Description This plaque is part of a series whose designs were based upon the woodcut illustrations of an edition of Virgil, "Opera," edited by Sebastian Brant and printed by Johann Grüninger in Strasbourg, September 9, 1502 (65th illustration, fol. 262). The same cuts appeared in an edition issued at Lyons in 1517 by Sacon. The plaque depicts a scene from the "Aeneid," (IV, vv. 236-254). To comprehend the successive moments of the scene, which are confused and sometimes misunderstood in the representation, it is indispensable to refer to the text of Vergil. On the left is seen Avernus, entrance to the lower world, near Cumae, in Campania. "A deep cave there was, yawning wide and vast, shingly, and sheltered by dark lake and woodland gloom, over which no flying creatures could safely wing their way; such a vapor from those black jaws poured into the over-arching heaven [whence the Greeks spoke of Avernus the "birdless place"]. Here first the priestess [the Sibyl] set in line four dark-backed heifers...plucking the topmost bristles from between the horns, [she] lays them on the sacred fire for first offering, calling aloud on Hecate...others set knives to the throat and catch the warm blood in bowls. Aeneas himself slays with the sword a black-fleeced lamb to [Night and Terra]. Then, for the Stygian King [Pluto] he inaugurates an altar by night..."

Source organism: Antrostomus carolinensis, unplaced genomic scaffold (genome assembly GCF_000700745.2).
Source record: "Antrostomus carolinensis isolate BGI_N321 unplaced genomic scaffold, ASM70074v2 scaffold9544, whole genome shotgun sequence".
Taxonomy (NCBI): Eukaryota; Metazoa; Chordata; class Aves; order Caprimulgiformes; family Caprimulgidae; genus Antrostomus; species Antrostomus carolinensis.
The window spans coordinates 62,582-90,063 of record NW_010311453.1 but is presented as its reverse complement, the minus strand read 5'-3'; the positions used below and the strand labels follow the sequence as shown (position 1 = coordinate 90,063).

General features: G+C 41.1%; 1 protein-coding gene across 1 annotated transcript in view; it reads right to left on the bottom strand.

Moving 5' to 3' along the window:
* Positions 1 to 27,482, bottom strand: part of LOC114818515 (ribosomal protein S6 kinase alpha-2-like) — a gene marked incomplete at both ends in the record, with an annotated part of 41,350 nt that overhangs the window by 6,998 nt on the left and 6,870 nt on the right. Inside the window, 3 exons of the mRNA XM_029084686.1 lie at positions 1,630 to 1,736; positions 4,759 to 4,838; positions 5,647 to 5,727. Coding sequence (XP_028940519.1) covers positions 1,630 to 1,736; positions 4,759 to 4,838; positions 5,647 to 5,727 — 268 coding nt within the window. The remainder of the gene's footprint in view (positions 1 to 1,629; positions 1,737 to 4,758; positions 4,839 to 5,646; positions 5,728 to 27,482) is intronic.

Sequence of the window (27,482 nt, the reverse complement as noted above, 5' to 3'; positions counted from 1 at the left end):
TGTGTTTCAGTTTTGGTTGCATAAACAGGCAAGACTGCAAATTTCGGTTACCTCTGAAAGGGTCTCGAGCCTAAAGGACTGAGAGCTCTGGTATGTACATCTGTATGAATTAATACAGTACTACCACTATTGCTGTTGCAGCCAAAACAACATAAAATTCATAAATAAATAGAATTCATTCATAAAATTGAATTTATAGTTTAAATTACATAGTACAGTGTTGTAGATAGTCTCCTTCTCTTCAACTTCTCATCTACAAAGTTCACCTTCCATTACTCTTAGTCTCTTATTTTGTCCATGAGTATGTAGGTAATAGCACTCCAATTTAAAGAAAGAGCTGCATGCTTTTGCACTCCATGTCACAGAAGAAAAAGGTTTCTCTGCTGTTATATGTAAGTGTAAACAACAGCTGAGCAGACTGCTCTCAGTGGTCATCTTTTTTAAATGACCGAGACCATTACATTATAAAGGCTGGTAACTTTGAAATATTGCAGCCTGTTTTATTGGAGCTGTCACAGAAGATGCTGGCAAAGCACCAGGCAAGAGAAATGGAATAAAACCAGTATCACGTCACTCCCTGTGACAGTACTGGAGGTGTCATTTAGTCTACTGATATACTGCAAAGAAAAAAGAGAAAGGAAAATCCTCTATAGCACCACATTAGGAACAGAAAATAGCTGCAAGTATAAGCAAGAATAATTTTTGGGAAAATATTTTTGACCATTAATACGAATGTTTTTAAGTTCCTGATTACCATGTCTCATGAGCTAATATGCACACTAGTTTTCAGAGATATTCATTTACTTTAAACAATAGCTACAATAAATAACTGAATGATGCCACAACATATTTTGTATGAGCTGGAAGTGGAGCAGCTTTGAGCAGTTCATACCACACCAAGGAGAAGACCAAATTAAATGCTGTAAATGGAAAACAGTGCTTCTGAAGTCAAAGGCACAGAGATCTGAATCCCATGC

|6/03/1964||Examination||examined for condition|
Provenance William Williams Hope, Rushton Hall, Northamptonshire [date and mode of acquisition unknown]; William Williams Hope Sale, Christie's, London, June 14, 1849, lot 110; Octavius E. Coope, Brentwood, Essex, 1849, by purchase; Octavius E. Coope Sale, Christie's, London, May 3, 1910, lot 55; Jacques Seligmann, Paris, by purchase; Henry Walters, Baltimore, 1910, by purchase; Walters Art Museum, 1931, by bequest.
Credit Acquired by Henry Walters, 1910
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